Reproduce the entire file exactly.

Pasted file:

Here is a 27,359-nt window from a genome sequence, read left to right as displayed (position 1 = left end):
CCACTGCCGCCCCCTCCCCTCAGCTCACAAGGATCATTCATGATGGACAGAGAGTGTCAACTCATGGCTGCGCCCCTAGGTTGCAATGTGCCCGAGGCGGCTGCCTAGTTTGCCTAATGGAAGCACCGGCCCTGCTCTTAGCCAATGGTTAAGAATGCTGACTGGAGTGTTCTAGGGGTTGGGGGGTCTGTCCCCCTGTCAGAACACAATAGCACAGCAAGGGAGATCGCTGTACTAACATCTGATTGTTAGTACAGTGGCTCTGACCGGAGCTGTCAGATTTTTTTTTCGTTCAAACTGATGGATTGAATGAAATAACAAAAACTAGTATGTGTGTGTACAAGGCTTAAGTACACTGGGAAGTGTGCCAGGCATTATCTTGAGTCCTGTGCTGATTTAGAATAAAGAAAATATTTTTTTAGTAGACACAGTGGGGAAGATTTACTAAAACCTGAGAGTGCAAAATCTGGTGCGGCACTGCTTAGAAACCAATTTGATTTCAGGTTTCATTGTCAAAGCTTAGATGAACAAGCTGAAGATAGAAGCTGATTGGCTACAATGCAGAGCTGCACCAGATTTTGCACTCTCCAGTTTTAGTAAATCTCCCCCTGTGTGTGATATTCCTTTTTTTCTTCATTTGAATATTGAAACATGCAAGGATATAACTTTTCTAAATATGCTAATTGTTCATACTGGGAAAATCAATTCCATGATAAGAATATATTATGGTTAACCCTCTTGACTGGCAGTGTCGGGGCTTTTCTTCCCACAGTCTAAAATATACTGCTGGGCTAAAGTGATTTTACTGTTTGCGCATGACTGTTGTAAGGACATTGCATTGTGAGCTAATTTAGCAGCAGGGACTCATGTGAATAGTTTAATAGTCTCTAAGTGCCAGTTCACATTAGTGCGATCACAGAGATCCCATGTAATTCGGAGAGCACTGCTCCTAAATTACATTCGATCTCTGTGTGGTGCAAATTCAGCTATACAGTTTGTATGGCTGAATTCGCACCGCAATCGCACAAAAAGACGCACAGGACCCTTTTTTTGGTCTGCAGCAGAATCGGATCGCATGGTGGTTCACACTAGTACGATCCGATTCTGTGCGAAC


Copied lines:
Here is a 27,359-nt window from a genome sequence, read left to right as displayed (position 1 = left end):
CCACTGCCGCCCCCTCCCCTCAGCTCACAAGGATCATTCATGATGGACAGAGAGTGTCAACTCATGGCTGCGCCCCTAGGTTGCAATGTGCCCGAGGCGGCTGCCTAGTTTGCCTAATGGAAGCACCGGCCCTGCTCTTAGCCAATGGTTAAGAATGCTGACTGGAGTGTTCTAGGGGTTGGGGGGTCTGTCCCCCTGTCAGAACACAATAGCACAGCAAGGGAGATCGCTGTACTAACATCTGATTGTTAGTACAGTGGCTCTGACCGGAGCTGTCAGATTTTTTTTTCGTTCAAACTGATGGATTGAATGAAATAACAAAAACTAGTATGTGTGTGTACAAGGCTTAAGTACACTGGGAAGTGTGCCAGGCATTATCTTGAGTCCTGTGCTGATTTAGAATAAAGAAAATATTTTTTTAGTAGACACAGTGGGGAAGATTTACTAAAACCTGAGAGTGCAAAATCTGGTGCGGCACTGCTTAGAAACCAATTTGATTTCAGGTTTCATTGTCAAAGCTTAGATGAACAAGCTGAAGATAGAAGCTGATTGGCTACAATGCAGAGCTGCACCAGATTTTGCACTCTCCAGTTTTAGTAAATCTCCCCCTGTGTGTGATATTCCTTTTTTTCTTCATTTGAATATTGAAACATGCAAGGATATAACTTTTCTAAATATGCTAATTGTTCATACTGGGAAAATCAATTCCATGATAAGAATATATTATGGTTAACCCTCTTGACTGGCAGTGTCGGGGCTTTTCTTCCCACAGTCTAAAATATACTGCTGGGCTAAAGTGATTTTACTGTTTGCGCATGACTGTTGTAAGGACATTGCATTGTGAGCTAATTTAGCAGCAGGGACTCATGTGAATAGTTTAATAGTCTCTAAGTGCCAGTTCACATTAGTGCGATCACAGAGATCCCATGTAATTCGGAGAGCACTGCTCCTAAATTACATTCGATCTCTGTGTGGTGCAAATTCAGCTATACAGTTTGTATGGCTGAATTCGCACCGCAATCGCACAAAAAGACGCACAGGACCCTTTTTTTGGTCTGCAGCAGAATCGGATCGCATGGTGGTTCACACTAGTACGATCCGATTCTGTGCGAAC